Four Year Strong - Rise or Die Trying (Cover Artwork)
Staff Review

Four Year Strong

Rise or Die Trying (2007)

I Surrender

I can, without reservation, say that you've heard Four Year Strong's Rise or Die Trying before. You may have heard it under the name of some other band, but rest assured, this mix of pop-punk and hardcore is not by any means novel, and on that token, it is not by any means interesting.

And it's not even just that the combination of the two genres has grown tired; that was never a good idea in the first place. If you put a gun to my head, cocked it, and told me that you'd kill me unless I could name a band that did that style well, let's just say I wouldn't even be typing this review right now. That improbable situation aside, the fact of the matter is the same with this record as it is with many similar -- drop the hardcore, and it would be a solid pop-rock effort.

That's not the case however, and as a result, songs like "Beatdown in the Key of Happy" lose their punch. A quickly-paced track with some heavier guitar parts, the song remains focused on the bouncy rhythm and just how the vocals adhere to that. With an undeniably catchy chorus and some enjoyable verses, it's really beyond my comprehension as to why at the end of the song the band chooses to throw in a breakdown and an oddly-placed scream. I realize that some of the chord progressions running through the song were loud, but it fit. It worked. The crystalline vocals were punctuated well by the combination of a "whoa-oh" chorus and some distorted riffs; the breakdown at the end was completely unnecessary.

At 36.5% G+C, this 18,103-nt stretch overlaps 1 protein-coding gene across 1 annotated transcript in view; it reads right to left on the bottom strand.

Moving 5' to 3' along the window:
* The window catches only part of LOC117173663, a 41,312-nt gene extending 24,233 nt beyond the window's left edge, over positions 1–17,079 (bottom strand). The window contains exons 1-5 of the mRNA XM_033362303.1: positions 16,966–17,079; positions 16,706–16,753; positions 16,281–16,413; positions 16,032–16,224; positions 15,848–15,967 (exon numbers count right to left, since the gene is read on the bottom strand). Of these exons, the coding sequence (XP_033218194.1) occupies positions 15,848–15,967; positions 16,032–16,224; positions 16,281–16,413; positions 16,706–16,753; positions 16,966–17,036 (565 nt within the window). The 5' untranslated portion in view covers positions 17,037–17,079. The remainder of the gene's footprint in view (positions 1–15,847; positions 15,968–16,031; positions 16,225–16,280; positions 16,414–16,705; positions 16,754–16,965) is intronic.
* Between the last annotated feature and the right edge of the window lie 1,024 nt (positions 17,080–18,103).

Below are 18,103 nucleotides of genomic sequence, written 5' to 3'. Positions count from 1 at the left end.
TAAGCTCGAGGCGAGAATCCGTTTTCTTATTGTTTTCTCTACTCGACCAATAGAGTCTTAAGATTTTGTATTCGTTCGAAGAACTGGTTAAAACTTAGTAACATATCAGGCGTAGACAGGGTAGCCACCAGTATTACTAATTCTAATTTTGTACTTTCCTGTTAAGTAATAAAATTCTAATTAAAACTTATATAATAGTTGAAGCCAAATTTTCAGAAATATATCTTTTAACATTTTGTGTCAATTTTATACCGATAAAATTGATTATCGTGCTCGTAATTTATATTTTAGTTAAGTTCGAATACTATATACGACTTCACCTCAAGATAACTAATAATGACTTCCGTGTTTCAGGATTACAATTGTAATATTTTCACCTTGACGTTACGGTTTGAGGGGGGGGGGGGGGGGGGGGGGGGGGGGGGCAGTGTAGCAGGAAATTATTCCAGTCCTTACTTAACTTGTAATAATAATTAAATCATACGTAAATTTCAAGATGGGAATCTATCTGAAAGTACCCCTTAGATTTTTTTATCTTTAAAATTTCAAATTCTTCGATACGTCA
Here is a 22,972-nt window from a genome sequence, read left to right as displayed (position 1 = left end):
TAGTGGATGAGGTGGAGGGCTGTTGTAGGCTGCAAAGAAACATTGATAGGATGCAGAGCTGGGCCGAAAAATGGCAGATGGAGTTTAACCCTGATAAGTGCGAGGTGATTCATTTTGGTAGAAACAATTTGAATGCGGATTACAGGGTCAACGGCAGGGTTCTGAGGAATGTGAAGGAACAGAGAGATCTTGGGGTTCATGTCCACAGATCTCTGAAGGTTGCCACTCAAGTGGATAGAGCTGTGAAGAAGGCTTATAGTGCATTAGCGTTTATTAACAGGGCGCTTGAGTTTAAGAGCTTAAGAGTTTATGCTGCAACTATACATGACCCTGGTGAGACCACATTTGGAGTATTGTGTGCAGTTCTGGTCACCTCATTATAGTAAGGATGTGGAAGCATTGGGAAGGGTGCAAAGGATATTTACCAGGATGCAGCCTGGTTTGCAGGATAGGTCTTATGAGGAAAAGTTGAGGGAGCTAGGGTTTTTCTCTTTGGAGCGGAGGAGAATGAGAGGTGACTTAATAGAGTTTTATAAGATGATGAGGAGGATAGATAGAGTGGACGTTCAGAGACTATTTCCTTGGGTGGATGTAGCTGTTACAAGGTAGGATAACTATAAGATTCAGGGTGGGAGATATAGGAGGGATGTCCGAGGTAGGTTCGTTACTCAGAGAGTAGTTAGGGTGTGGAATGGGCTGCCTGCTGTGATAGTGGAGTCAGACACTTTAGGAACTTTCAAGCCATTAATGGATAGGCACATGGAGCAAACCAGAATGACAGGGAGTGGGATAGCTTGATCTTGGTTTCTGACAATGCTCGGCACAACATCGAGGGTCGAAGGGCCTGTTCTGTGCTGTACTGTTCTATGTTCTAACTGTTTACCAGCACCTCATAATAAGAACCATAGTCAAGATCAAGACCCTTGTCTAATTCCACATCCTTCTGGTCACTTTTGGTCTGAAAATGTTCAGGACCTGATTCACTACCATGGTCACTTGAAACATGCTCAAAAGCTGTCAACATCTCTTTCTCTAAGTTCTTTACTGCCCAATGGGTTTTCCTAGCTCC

And that's somewhat of a recurring theme throughout the course of the record: There are way too many instances where Four Year Strong compromise an otherwise enjoyable song for something that only detracts from it. Just when the band gets on a bit of a roll, something comes in that really makes you scratch your head. There's no continuity and there's no uniform sound for them to build momentum on; it's a collection of random ideas thrown on top of otherwise enjoyable songs. "Heroes Get Remembered, Legends Never Die" falls into the exact same trap as "Beatdown," in that a good rhythm is thrown askew by...

You guessed it, another contrived breakdown.

I understand that Four Year Strong is trying to cater to the Set Your Goals fanbase, but what's unfortunate is that it's at the expense of what could have been a passable, if not entirely enjoyable pop-rock record. Good vocals and a sense of rhythm to match are forsaken. For what? The three seconds per song it takes to hop on a trend?

Not a fair trade if you ask me.